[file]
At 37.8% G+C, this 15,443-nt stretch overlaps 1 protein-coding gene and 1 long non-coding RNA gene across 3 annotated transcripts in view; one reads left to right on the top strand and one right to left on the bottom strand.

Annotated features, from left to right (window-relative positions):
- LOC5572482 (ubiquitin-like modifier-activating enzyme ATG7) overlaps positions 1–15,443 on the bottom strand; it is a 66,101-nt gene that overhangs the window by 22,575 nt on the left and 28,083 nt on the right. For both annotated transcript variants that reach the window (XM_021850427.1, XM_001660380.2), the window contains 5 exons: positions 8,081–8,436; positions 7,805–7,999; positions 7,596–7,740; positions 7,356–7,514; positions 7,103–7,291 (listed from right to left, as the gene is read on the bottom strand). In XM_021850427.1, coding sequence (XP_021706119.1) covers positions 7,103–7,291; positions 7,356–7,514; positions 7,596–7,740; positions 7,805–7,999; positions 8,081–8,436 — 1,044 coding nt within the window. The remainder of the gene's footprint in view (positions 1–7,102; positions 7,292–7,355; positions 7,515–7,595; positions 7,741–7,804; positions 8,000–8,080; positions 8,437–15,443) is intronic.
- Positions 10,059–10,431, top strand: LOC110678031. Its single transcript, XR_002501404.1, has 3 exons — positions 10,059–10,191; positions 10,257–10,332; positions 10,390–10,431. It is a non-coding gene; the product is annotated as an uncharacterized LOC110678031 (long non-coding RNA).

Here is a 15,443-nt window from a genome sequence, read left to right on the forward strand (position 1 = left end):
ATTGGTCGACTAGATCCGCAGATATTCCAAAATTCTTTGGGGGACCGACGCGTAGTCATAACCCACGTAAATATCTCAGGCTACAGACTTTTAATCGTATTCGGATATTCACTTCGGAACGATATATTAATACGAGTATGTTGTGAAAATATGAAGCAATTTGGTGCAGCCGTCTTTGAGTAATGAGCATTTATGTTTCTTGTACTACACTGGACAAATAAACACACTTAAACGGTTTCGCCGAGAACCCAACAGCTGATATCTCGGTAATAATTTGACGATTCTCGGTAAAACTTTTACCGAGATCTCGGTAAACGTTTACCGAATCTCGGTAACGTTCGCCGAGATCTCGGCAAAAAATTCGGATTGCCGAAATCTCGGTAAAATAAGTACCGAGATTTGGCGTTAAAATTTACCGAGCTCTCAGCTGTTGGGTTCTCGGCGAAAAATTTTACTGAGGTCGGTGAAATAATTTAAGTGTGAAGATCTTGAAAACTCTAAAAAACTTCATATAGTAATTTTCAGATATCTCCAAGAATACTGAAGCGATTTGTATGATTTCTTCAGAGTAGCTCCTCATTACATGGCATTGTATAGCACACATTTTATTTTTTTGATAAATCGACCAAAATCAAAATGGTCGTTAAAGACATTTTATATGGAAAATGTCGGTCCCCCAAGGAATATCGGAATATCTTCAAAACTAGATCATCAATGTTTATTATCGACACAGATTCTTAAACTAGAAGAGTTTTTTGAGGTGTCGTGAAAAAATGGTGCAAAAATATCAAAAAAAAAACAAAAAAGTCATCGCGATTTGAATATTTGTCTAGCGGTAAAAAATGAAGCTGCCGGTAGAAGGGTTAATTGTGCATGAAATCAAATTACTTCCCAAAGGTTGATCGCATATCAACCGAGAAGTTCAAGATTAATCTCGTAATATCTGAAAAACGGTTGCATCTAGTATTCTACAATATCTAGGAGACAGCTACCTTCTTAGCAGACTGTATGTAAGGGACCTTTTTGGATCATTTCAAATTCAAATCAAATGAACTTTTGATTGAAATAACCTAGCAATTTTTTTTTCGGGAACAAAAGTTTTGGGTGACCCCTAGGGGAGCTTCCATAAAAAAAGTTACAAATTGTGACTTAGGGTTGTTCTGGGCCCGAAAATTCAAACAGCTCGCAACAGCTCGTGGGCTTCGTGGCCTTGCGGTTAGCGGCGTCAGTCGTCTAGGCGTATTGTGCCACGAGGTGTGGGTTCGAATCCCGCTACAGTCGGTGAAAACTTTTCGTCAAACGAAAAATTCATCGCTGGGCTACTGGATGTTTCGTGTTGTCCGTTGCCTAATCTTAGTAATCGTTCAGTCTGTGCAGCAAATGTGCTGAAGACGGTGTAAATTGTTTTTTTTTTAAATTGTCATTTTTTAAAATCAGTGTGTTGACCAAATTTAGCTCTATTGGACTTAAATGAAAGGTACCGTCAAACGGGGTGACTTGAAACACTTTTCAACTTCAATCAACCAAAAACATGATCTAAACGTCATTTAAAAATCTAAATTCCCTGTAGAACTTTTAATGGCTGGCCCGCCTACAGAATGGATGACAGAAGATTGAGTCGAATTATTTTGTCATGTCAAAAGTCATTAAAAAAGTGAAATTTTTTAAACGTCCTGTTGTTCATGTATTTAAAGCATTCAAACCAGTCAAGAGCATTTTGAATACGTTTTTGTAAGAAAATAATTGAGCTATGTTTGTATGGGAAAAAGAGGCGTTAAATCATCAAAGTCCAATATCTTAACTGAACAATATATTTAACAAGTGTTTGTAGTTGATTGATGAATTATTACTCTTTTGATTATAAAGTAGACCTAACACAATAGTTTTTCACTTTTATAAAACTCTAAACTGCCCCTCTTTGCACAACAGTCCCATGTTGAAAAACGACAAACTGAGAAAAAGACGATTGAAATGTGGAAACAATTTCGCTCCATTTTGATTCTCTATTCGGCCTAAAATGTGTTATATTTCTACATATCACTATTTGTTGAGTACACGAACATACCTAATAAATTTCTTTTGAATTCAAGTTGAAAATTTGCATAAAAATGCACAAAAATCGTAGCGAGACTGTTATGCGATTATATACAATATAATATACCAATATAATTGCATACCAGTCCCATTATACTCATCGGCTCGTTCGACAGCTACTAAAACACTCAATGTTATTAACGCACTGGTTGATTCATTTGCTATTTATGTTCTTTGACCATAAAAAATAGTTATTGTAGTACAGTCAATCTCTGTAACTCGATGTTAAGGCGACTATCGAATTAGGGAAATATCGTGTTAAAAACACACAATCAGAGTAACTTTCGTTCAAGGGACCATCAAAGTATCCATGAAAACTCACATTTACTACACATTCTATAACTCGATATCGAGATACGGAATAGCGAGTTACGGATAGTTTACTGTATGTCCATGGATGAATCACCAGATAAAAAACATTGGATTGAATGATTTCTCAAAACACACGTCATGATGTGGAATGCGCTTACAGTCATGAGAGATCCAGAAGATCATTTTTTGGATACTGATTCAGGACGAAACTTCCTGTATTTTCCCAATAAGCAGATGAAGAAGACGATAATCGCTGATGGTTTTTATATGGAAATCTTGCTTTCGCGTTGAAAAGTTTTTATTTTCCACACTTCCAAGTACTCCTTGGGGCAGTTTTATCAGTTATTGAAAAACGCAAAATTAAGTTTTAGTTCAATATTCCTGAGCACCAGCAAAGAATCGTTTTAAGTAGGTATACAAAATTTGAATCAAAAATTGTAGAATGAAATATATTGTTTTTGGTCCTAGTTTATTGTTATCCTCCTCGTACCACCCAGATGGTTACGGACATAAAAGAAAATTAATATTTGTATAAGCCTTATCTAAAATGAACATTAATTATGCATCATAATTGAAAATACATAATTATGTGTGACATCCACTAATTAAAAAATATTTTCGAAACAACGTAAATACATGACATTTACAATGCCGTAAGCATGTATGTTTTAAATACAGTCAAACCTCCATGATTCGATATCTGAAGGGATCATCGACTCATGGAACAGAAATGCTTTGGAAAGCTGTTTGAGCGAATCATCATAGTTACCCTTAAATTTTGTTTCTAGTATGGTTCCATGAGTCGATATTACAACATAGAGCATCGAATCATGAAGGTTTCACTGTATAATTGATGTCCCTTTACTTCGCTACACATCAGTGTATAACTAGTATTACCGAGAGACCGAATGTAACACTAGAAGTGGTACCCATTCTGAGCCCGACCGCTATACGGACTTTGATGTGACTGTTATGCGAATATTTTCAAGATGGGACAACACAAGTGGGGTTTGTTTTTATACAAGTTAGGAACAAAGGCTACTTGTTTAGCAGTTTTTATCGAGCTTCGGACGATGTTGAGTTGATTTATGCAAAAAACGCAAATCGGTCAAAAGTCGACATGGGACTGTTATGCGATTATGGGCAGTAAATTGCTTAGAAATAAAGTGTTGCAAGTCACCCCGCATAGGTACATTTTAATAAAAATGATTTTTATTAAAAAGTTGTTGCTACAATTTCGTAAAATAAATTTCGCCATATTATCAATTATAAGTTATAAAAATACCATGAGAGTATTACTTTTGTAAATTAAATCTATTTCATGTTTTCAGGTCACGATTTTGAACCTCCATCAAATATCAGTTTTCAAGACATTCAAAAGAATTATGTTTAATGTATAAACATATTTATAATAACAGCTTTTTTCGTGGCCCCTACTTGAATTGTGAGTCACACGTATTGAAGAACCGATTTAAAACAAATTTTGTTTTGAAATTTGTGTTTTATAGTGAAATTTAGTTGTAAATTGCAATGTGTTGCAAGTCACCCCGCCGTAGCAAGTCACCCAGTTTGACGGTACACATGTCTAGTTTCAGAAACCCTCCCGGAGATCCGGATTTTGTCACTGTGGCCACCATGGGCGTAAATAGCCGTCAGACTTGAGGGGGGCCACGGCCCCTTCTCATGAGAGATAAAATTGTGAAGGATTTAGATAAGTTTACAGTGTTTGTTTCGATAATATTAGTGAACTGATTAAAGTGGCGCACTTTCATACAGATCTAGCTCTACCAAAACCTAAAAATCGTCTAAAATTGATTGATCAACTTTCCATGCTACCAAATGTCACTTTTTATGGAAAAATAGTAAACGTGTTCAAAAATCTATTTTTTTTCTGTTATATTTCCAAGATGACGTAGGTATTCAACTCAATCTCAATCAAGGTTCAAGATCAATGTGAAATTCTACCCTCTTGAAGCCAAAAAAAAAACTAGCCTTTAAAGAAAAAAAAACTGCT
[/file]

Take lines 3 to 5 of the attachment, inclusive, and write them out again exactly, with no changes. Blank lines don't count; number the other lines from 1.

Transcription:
- LOC5572482 (ubiquitin-like modifier-activating enzyme ATG7) overlaps positions 1–15,443 on the bottom strand; it is a 66,101-nt gene that overhangs the window by 22,575 nt on the left and 28,083 nt on the right. For both annotated transcript variants that reach the window (XM_021850427.1, XM_001660380.2), the window contains 5 exons: positions 8,081–8,436; positions 7,805–7,999; positions 7,596–7,740; positions 7,356–7,514; positions 7,103–7,291 (listed from right to left, as the gene is read on the bottom strand). In XM_021850427.1, coding sequence (XP_021706119.1) covers positions 7,103–7,291; positions 7,356–7,514; positions 7,596–7,740; positions 7,805–7,999; positions 8,081–8,436 — 1,044 coding nt within the window. The remainder of the gene's footprint in view (positions 1–7,102; positions 7,292–7,355; positions 7,515–7,595; positions 7,741–7,804; positions 8,000–8,080; positions 8,437–15,443) is intronic.
- Positions 10,059–10,431, top strand: LOC110678031. Its single transcript, XR_002501404.1, has 3 exons — positions 10,059–10,191; positions 10,257–10,332; positions 10,390–10,431. It is a non-coding gene; the product is annotated as an uncharacterized LOC110678031 (long non-coding RNA).

Here is a 15,443-nt window from a genome sequence, read left to right on the forward strand (position 1 = left end):